Josh Anderson:
Awesome. I love the way that it started as a low vision and blindness tool and then morphed into, “Hey. We’re already using this device. Let’s make it do more.” So very, very, very cool. I always love to hear where the ideas come from for devices.

Anat Nulman:
Right. I probably should mention that the reason we came to the US is because we had a similar contract that we had with RNIB, but in the US, is with National Library Service, with NLS. We won a very competitive bid to prototype some of their products, including NLS’s book reader. And it’s a five-year contract and we are in year four right now.

Josh Anderson:
And I know you said that this has been available in the UK for a while, and you’ve kind of had it. So I’m sure you probably have quite a few of these, but can you tell me a story about someone’s experience utilizing the RealSam Pocket and how it made a difference in their life?

Anat Nulman:
Well, I can tell you a story of our beta user in the US because that’s something that’s close to me, and I was part of it. A few months ago, I was in Texas visiting our local distributor and our channel partners. And one of the clinics we work with said, “We have a gentleman whose name is Mike, and he might be great beta tester for you.” And I said, “Great. I would love to meet Mike.” So Mike and his wife and I met, and Mike is an elderly gentleman, very low vision, almost blind. And he is a mathematician. He wrote several books, incredibly sharp, but was struggling with an iPhone. He did have a flip phone before that, but it wasn’t working super well for him either. We gave him a RealSam Pocket. I spent some time with him, training him and his wife. And he reported to me over the next few months that he’s been able to master it. He completely moved from his old phone to RealSam Pocket. And he told us that communicating, sending messages and calling, became much, much easier. That was a big pain point for him. He is successful reading books because he loves reading books, and he loves it.

Josh Anderson:
That’s awesome. Yeah. I can see how it can definitely open up a whole world to a lot of folks. I still work with folks that miss their old flip phone just because it had tactile buttons and that’s what they wanted. But like you said, you can make calls with it maybe if you know where those buttons are, but that’s about it. Trying to get to a voicemail or something could be a bit of a challenge sometimes.

Anat Nulman:
Well, another point here is that while RealSam Pocket makes communicating easy, and that’s really the intrinsic value of it, being able to get a hold of your loved ones very, very easily, it does a lot of other things. It gives you access to books, which keeps you entertained, news, information. You have blindness support tools. You can read a handwritten note or a Christmas card that somebody sends to you. There’s a lot more than just a simple phone can do.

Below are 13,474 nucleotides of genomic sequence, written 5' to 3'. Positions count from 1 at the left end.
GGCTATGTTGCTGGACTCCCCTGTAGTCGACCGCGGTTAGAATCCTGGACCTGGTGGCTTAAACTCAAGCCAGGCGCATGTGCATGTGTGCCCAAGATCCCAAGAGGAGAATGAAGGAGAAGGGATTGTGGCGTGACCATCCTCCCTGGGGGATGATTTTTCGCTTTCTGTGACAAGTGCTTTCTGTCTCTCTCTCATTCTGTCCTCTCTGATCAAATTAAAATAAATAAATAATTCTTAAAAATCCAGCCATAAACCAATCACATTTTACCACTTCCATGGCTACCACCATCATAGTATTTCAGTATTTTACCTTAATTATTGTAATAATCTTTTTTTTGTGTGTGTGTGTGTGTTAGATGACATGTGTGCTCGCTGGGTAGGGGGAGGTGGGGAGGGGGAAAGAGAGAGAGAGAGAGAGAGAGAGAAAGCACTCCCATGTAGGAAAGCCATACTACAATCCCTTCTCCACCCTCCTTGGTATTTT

Josh Anderson:
Oh. For sure. For sure. Well, and I mean, just having the access to Be My Eyes for when you do need that sighted assistant. As you said, having that OCR, being able to read signs, paperwork, other things like that really opens up a whole heck of a lot of doors, and you’re not having to swipe, tap, and all these things to try to find the correct app to open and do it. Just being able to ask for it is so, so, so much easier. If our listeners want to find out more about RealSam Pocket or maybe even get their own, what’s the best way for them to do that?

Anat Nulman:
I think the easiest way is to go to our website, which is realsam.us. And it’s spelled R-E-A-L-S-A-M dot US. There, we have our phone number, our email, and a contact form. Contact us. We’ll get in touch with you right away and answer all of your questions. We also have a network of local distributors. So if you’re already working with an assistive technology distributor, you’re welcome to ask them. We obviously don’t work with everybody yet, but we are trying to make it as available as possible.

Josh Anderson:
That is awesome. And I guess the last thing I really do have to ask is Anat, is there anything in the pipeline? What’s next? Are you guys working on anything new, new features to add, or is there anything you’re allowed to tell us about?

Anat Nulman:
Well, we are a technology company and a software company, so that goes without saying. We’re working on a lot of different things. One of the exciting things that we’re working on is what we call Escape to Android. Like I mentioned earlier, our feature set is locked. So users are not able to download any additional apps. [inaudible 00:24:08] they do get two years, at least two years of free software updates. So anytime we have anything new in the next two years from the time they purchased or got their device, they’ll get those updates for free and they will be just over the air and it will be pushed to their devices seamlessly. However, we understand that some of our users may want to use additional apps that are not available on RealSAM. So we’re working on a way to give them access to some of those apps that will not be available on tap and talk RealSAM platform, but will be available through Escape to Android. So you, for example, would be able to say, “Open Facebook,” and then a Facebook app will open, and then our users will have to use voiceover or native accessibility features of the Samsung phone to access those features. These will be advanced features and probably not everybody is going to use them. But I think some of our users will appreciate that.

Josh Anderson:
Oh yeah. Your much more skilled users of those folks that pick everything up or maybe have a little bit more usable vision. I can see how that would be great. It opens up for them. But yet, you still have the option of just having that voice control so that you don’t have to access the whole thing if you don’t want to. That’d always be a great thing.

Anat Nulman:
Correct. So we will have our core features that are within the RealSAM experience and additional, more advanced features through regular Android accessibility, but they still will be there for those who need and want to use them.

Josh Anderson:
Excellent. Well, Anat, thank you so much for coming on the show today, telling us all the amazing things about the RealSam Pocket and the cool things that you guys do there at RealThing AI.

Anat Nulman:
Josh, I really appreciate that. Thank you so much for talking with me and I’m looking forward to answering questions from your listeners.